A bell rang and the door locked behind us. We scattered frantically around the inside of the tiny room, twelve of us looking for clues as the digital clock counted down, sitting on top of a cabinet against the south wall. Our shouts filled the tiny space, incoherently screaming out anything that might be relevant.
“HEY, THIS BRAIN SAYS I=20 ON IT!”
“HERE’S A POST CARD FROM MEXICO, COULD THAT FIT IN SOMEWHERE?”
“WHAT DOES INDIANA JONES ACCESSERIZE WITH?”
After five minutes, one of our companions decided to open the cabinet underneath the clock, only to find that it contained what would heighten our senses even more: a zombie.
Only it wasn’t a real zombie. And the twelve of us? Well, I only knew four of them — my family. The rest were complete strangers that got lumped into our group because we had extra room. After almost an hour of throwing clues out to see what stuck, we finally escaped the room. However, just because we succeeded, does it still mean we beat the room? I have some thoughts.
Escape rooms are just what would happen if the guy from Saw used his powers for good.
If we really break it down to brass tacks here, we essentially spent an hour in a giant Jigsaw trap. We had to find clues and use our methods of reasoning and teamwork to unlock cabinets that would lead to more clues and more opportunities to use methods of reasoning and teamwork. All the while, there’s a woman dressed up as a zombie chained to a wall and trying to grab us, and her chain gets longer every 5 minutes. The only difference between that and a Saw movie is that we came out with stronger brains and new ways of looking at puzzles, as opposed to traumatized and missing limbs.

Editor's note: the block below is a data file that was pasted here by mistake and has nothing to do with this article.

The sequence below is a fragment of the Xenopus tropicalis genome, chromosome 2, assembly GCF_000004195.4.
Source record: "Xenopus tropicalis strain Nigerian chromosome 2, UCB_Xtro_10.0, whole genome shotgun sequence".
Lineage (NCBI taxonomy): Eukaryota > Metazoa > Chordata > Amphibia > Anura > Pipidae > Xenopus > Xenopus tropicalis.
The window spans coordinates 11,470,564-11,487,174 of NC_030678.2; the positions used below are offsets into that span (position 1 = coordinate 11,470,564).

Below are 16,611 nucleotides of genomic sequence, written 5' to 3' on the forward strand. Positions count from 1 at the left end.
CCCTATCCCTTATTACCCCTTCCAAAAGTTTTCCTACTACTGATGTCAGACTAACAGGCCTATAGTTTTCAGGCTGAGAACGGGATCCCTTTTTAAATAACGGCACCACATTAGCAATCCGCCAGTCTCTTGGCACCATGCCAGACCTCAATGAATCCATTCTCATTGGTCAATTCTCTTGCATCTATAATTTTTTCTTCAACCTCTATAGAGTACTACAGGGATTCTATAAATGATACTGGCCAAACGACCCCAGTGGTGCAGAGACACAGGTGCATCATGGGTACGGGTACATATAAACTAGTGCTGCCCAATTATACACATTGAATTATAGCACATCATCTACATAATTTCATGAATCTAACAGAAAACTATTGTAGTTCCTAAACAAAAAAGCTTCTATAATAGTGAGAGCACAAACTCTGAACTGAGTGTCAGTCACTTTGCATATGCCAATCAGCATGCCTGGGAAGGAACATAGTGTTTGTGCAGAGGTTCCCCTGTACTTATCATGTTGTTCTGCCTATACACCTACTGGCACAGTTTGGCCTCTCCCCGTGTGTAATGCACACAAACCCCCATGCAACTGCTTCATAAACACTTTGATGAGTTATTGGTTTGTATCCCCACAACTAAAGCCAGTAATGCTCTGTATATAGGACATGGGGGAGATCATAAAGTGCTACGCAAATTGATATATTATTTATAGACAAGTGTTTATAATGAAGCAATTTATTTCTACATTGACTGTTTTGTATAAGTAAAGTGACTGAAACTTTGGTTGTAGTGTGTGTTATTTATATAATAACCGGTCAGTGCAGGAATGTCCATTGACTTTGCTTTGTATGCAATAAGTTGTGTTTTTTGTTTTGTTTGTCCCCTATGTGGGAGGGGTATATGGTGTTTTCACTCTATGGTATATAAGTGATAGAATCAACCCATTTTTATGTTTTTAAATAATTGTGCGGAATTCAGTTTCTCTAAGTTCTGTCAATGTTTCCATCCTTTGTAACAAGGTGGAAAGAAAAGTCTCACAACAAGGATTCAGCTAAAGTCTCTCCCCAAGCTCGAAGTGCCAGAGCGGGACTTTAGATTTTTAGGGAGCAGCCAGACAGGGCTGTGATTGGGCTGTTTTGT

If someone was giving us hints, did we really succeed?
The whole scenario behind this Escape Room was that a doctor was working on a cure for some disease and then she fucked it up and turned into a zombie, and so they keep her chained in a basement and feed her people for some reason? The point is, there was another “doctor” in the room observing us, but would give us hints or clues if we were struggling to get something. I mean, this dude was around a lot. If we were consistently getting help from this guy, does that mean we didn’t really beat the room?
If this were a study in human behavior, I’m pretty sure we failed it.
When we signed up to do an Escape Room, we thought it was only going to be us five. Instead, it ended up being us five, another family of five, and a couple. Wouldn’t it be cool if I walked away from this experience thinking, “Damn, I’m really good at working together with strangers now?” I can’t. At the end of the day, there were only, like, five people total solving clues. The rest were bystanders or, if you’re like me and are self-aware and understand your purpose, hanging out with the zombie and talking about Justin Bieber’s new banger.
Look, it’s not like I don’t want to work with other people. It’s just, there are situations you have with strangers that you just know you aren’t going to have a profound effect on you. If we’re running around a room looking for clues and I find a pattern that says “I=30,” and “V=16,” and I tell you that, and you don’t write it down, I think it’s pretty clear you’re not taking me seriously, so therefore, I’m going to hang out with this zombie and make myself useful that way.
How likely is it that we start seeing “Escape Parks” show up in a few years?
Think about it. Escape Rooms are catching on more and more, and eventually are going to be played out. Why not up the ante? Raise the stakes and put together an Escape Park. Not to be confused with a maze, I’m talking about a full-on park where you pay to get trapped in and have to fight your way out. Maybe instead of one zombie, there are 10. You have to follow a map and overcome obstacles to get to a final puzzle to solve. Instead of only having one hour, you have four. It would be like a mud run mixed with an Escape Room. I would totally do something like that… .